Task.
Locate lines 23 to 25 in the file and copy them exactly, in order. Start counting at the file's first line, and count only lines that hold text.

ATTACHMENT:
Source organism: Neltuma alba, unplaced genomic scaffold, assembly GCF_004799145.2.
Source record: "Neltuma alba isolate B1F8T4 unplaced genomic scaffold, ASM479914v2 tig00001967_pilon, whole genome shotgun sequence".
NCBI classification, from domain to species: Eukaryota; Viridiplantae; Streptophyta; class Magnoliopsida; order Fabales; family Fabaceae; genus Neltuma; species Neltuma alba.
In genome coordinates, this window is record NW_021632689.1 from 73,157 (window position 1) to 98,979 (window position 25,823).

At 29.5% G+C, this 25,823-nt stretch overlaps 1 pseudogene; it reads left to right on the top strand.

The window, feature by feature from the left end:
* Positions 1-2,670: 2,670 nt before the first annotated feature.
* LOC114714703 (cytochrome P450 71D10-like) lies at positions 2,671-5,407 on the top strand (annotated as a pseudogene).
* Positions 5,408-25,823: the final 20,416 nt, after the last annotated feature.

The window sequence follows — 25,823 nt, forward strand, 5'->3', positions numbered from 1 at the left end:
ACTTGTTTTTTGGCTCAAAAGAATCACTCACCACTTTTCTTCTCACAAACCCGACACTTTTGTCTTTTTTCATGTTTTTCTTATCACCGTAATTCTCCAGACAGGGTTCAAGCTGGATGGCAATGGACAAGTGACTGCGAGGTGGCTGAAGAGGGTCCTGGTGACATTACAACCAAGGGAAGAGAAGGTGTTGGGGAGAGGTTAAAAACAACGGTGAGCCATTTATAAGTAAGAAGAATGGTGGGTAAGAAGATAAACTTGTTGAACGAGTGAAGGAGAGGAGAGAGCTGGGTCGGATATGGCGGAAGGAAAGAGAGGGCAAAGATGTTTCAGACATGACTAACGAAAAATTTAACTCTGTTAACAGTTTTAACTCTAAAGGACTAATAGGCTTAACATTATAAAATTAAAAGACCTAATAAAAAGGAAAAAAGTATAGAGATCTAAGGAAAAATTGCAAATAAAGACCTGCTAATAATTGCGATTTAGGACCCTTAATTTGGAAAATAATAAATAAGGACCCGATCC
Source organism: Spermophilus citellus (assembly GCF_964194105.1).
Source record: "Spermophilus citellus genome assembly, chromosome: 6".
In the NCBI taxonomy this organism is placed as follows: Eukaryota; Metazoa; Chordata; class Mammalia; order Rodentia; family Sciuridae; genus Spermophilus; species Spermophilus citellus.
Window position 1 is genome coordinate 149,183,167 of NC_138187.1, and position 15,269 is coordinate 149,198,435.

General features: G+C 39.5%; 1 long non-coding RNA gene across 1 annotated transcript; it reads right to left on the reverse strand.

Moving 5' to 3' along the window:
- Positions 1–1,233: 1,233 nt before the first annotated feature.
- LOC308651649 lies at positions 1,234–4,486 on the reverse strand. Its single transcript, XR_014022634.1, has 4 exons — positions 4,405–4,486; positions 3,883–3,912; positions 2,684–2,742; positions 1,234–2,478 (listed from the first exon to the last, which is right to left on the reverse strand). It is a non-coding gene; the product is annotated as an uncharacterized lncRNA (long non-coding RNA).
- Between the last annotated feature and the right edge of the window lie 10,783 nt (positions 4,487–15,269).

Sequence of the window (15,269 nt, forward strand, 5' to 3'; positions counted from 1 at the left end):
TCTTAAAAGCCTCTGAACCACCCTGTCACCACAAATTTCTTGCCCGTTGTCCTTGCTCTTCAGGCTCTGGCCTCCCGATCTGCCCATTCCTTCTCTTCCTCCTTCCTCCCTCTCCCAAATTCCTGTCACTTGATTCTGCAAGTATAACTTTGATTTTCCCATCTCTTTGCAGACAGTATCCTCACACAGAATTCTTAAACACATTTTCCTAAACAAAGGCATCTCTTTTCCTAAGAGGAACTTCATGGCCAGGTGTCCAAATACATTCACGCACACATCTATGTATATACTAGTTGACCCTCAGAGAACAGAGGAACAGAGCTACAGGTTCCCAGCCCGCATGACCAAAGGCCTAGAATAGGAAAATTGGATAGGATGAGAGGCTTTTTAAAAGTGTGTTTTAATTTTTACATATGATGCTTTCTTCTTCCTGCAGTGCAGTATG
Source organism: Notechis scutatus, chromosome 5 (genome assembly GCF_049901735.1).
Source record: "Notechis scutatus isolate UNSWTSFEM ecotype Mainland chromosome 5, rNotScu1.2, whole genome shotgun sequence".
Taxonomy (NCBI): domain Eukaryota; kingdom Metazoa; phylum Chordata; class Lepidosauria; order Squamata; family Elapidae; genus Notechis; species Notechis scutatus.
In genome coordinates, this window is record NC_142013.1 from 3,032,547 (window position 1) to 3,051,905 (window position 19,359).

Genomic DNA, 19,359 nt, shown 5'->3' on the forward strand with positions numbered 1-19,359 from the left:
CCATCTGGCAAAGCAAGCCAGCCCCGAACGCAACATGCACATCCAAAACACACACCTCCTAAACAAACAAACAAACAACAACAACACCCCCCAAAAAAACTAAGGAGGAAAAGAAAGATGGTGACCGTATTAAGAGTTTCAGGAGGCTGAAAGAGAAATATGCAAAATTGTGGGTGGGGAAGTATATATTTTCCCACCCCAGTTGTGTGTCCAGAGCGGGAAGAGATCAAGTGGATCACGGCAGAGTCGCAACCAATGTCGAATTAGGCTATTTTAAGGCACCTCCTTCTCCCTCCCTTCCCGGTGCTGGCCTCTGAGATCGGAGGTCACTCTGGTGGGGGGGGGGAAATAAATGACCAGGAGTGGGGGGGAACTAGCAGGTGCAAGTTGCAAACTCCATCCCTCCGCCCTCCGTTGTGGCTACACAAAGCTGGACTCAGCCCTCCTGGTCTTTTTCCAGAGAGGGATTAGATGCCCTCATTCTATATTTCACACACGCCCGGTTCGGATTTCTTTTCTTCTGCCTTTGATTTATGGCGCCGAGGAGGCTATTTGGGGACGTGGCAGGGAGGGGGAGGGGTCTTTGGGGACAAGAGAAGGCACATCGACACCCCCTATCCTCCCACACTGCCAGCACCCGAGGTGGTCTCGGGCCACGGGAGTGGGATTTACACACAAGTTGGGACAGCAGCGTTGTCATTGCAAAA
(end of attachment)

Source organism: Notechis scutatus, chromosome 5 (genome assembly GCF_049901735.1).
Source record: "Notechis scutatus isolate UNSWTSFEM ecotype Mainland chromosome 5, rNotScu1.2, whole genome shotgun sequence".
Taxonomy (NCBI): domain Eukaryota; kingdom Metazoa; phylum Chordata; class Lepidosauria; order Squamata; family Elapidae; genus Notechis; species Notechis scutatus.